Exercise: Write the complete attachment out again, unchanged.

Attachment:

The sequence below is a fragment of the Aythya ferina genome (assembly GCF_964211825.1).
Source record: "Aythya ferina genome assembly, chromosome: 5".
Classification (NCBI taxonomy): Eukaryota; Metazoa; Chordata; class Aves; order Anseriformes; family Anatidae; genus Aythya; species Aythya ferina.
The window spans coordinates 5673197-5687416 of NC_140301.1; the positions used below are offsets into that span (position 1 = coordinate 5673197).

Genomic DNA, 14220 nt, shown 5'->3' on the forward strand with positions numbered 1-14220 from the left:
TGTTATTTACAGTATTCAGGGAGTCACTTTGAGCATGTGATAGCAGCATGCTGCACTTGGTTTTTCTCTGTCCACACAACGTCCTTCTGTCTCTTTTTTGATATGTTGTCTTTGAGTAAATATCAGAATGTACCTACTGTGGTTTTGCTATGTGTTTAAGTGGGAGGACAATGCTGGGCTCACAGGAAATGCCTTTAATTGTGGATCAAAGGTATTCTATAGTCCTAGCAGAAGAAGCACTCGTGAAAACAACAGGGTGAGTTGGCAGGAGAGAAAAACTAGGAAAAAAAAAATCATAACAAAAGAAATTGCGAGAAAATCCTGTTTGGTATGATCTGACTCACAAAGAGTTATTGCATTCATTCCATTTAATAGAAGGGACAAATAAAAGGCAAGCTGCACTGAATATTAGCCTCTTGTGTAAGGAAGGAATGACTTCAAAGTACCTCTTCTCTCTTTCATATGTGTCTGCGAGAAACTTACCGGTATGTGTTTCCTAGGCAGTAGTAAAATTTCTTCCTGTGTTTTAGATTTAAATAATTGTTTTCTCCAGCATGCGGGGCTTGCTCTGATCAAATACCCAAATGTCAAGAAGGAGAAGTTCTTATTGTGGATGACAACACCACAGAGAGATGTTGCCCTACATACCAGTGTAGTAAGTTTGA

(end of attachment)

The sequence below is a fragment of the Aythya ferina genome (assembly GCF_964211825.1).
Source record: "Aythya ferina genome assembly, chromosome: 5".
Classification (NCBI taxonomy): Eukaryota; Metazoa; Chordata; class Aves; order Anseriformes; family Anatidae; genus Aythya; species Aythya ferina.
The window spans coordinates 5673197-5687416 of NC_140301.1; the positions used below are offsets into that span (position 1 = coordinate 5673197).

Genomic DNA, 14220 nt, shown 5'->3' on the forward strand with positions numbered 1-14220 from the left:
TGTTATTTACAGTATTCAGGGAGTCACTTTGAGCATGTGATAGCAGCATGCTGCACTTGGTTTTTCTCTGTCCACACAACGTCCTTCTGTCTCTTTTTTGATATGTTGTCTTTGAGTAAATATCAGAATGTACCTACTGTGGTTTTGCTATGTGTTTAAGTGGGAGGACAATGCTGGGCTCACAGGAAATGCCTTTAATTGTGGATCAAAGGTATTCTATAGTCCTAGCAGAAGAAGCACTCGTGAAAACAACAGGGTGAGTTGGCAGGAGAGAAAAACTAGGAAAAAAAAAATCATAACAAAAGAAATTGCGAGAAAATCCTGTTTGGTATGATCTGACTCACAAAGAGTTATTGCATTCATTCCATTTAATAGAAGGGACAAATAAAAGGCAAGCTGCACTGAATATTAGCCTCTTGTGTAAGGAAGGAATGACTTCAAAGTACCTCTTCTCTCTTTCATATGTGTCTGCGAGAAACTTACCGGTATGTGTTTCCTAGGCAGTAGTAAAATTTCTTCCTGTGTTTTAGATTTAAATAATTGTTTTCTCCAGCATGCGGGGCTTGCTCTGATCAAATACCCAAATGTCAAGAAGGAGAAGTTCTTATTGTGGATGACAACACCACAGAGAGATGTTGCCCTACATACCAGTGTAGTAAGTTTGA